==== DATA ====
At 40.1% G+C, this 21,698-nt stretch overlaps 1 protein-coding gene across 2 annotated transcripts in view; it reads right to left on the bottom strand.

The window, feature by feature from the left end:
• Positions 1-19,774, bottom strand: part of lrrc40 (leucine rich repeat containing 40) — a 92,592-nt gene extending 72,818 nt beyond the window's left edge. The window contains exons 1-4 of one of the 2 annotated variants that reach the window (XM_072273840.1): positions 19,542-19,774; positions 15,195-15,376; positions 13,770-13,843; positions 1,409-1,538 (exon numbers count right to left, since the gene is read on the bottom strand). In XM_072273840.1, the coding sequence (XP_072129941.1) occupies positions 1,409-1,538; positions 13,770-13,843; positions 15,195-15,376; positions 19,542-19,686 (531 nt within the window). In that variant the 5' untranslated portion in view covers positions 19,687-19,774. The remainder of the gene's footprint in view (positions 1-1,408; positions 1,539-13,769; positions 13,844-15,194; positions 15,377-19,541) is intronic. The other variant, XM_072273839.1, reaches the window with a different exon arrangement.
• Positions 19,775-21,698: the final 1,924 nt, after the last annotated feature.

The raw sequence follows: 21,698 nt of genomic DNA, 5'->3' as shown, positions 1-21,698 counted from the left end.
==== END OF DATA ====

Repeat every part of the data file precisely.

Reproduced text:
At 40.1% G+C, this 21,698-nt stretch overlaps 1 protein-coding gene across 2 annotated transcripts in view; it reads right to left on the bottom strand.

The window, feature by feature from the left end:
• Positions 1-19,774, bottom strand: part of lrrc40 (leucine rich repeat containing 40) — a 92,592-nt gene extending 72,818 nt beyond the window's left edge. The window contains exons 1-4 of one of the 2 annotated variants that reach the window (XM_072273840.1): positions 19,542-19,774; positions 15,195-15,376; positions 13,770-13,843; positions 1,409-1,538 (exon numbers count right to left, since the gene is read on the bottom strand). In XM_072273840.1, the coding sequence (XP_072129941.1) occupies positions 1,409-1,538; positions 13,770-13,843; positions 15,195-15,376; positions 19,542-19,686 (531 nt within the window). In that variant the 5' untranslated portion in view covers positions 19,687-19,774. The remainder of the gene's footprint in view (positions 1-1,408; positions 1,539-13,769; positions 13,844-15,194; positions 15,377-19,541) is intronic. The other variant, XM_072273839.1, reaches the window with a different exon arrangement.
• Positions 19,775-21,698: the final 1,924 nt, after the last annotated feature.

The raw sequence follows: 21,698 nt of genomic DNA, 5'->3' as shown, positions 1-21,698 counted from the left end.